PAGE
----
Romney and Obama agree that Intermountain Healthcare is a model for high-quality, lower-cost care10/3/2012
Salt Lake City — During October's first presidential debate, President Barack Obama and Gov.Mitt Romney disagreed about many things, but they were quick to agree that Utah's Intermountain Healthcare is an example of high-quality, lower-cost healthcare. The debate was seen by an estimated TV audience of 60 million viewers.
In one section of Gov. Romney's response to healthcare questions, he said, "We ... need to put insurance plans, providers, hospitals, doctors on targets such that they have an incentive, as you say, performance pay, for doing an excellent job, for keeping costs down, and that's happening. Intermountain Healthcare does it superbly well."
"They do," agreed President Obama.
Intermountain has been cited frequently by those from both political aisles as a model healthcare system for providing excellent health outcomes at lower costs. In 2009, President Obama highlighted Intermountain specifically in speeches to a joint session of Congress and to the American Medical Association:
"We have long known that some places — like the Intermountain Healthcare in Utah or the Geisinger Health System in rural Pennsylvania — offer high-quality care at costs below average" (President Barack Obama, Speech to Joint Session of Congress, 9 Sep 2009).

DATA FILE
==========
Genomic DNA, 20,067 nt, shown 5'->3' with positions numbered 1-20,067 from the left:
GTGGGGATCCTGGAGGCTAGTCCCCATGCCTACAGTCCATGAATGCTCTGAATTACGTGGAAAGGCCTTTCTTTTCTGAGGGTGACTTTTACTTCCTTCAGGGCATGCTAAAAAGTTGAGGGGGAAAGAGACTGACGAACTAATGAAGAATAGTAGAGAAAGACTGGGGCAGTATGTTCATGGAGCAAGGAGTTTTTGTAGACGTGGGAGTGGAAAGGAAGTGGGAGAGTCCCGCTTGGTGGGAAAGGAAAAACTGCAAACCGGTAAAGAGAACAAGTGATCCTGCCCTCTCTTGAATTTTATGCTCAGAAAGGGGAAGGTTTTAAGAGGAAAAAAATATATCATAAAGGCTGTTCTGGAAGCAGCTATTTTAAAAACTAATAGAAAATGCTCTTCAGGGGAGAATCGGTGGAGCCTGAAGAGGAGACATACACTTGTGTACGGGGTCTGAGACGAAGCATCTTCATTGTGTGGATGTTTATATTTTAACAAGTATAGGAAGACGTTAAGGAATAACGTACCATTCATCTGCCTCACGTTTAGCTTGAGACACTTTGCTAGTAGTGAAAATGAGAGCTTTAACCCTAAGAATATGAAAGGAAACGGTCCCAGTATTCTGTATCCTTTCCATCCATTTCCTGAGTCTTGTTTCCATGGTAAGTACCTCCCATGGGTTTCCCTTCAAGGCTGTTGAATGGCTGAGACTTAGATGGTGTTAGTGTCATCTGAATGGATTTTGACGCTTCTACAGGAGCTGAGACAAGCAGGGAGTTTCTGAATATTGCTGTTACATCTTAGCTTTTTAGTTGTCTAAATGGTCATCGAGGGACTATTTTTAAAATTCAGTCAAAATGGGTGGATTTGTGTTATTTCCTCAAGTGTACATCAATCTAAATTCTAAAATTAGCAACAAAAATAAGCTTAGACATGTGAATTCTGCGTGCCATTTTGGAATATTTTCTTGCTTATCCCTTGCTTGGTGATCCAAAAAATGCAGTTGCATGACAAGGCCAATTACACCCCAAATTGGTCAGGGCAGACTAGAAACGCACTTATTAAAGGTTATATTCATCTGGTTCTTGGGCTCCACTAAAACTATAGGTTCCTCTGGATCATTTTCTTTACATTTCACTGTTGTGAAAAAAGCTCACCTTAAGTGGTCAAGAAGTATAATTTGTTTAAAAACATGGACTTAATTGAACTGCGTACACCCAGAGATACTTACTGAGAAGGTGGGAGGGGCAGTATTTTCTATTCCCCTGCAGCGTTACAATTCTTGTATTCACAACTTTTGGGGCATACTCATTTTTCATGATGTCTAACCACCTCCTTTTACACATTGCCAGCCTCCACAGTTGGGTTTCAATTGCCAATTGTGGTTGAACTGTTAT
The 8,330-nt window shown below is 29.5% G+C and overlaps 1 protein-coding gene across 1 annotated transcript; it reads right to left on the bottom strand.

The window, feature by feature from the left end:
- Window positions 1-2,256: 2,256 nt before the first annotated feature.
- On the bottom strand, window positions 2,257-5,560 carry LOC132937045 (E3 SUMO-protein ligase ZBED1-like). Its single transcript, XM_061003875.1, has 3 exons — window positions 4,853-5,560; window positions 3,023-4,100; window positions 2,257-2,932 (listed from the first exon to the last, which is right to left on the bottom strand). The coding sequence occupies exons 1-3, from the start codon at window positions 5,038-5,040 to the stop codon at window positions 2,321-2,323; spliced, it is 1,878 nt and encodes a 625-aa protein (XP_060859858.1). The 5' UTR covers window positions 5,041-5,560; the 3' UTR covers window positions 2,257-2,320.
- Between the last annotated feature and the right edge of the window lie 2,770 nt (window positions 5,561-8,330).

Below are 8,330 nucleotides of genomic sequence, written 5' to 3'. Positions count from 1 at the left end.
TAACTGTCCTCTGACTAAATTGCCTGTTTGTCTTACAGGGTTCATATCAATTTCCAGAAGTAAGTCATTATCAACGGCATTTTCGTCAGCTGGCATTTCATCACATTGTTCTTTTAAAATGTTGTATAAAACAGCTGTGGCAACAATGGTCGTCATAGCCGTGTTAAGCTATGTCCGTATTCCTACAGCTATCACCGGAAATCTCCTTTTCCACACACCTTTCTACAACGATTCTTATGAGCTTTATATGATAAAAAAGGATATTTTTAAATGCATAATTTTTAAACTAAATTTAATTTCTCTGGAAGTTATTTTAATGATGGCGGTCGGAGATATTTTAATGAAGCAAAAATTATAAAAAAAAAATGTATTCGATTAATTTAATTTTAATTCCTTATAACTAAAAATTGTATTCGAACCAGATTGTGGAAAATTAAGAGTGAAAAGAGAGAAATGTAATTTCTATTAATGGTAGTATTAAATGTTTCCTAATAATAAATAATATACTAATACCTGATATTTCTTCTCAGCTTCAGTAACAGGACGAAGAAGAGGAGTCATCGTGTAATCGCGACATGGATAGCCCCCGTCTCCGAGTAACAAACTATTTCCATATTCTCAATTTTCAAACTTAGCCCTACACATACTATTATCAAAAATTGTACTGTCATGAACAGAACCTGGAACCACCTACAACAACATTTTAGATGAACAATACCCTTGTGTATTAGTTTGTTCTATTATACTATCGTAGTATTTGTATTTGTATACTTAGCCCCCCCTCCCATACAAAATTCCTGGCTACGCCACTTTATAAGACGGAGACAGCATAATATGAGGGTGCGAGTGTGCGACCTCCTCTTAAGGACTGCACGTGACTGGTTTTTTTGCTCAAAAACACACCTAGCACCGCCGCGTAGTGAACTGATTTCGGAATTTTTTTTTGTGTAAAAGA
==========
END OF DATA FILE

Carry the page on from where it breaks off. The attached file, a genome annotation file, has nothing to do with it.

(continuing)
"We need to build on the examples of outstanding medicine at places like ... the Geisinger Health system in rural Pennsylvania and Intermountain Health in Salt Lake City, where high-quality care is being provided at a cost well-below average ... These are islands of excellence that we need to make the standard in our healthcare system" (President Barack Obama, Speech to American Medical Association, Chicago, 15 Jun 2009).
A Dartmouth Institute report featured Intermountain as a national benchmark and predicted a reduction in U.S. Medicare expenditures of more than 40 percent — with higher quality — if other hospitals nationwide delivered healthcare the way it is delivered at Intermountain. These details were the focus of a recent, nationally broadcast PBS documentary, Money & Medicine, which compared and contrasted medical practices at Intermountain and UCLA Medical Center.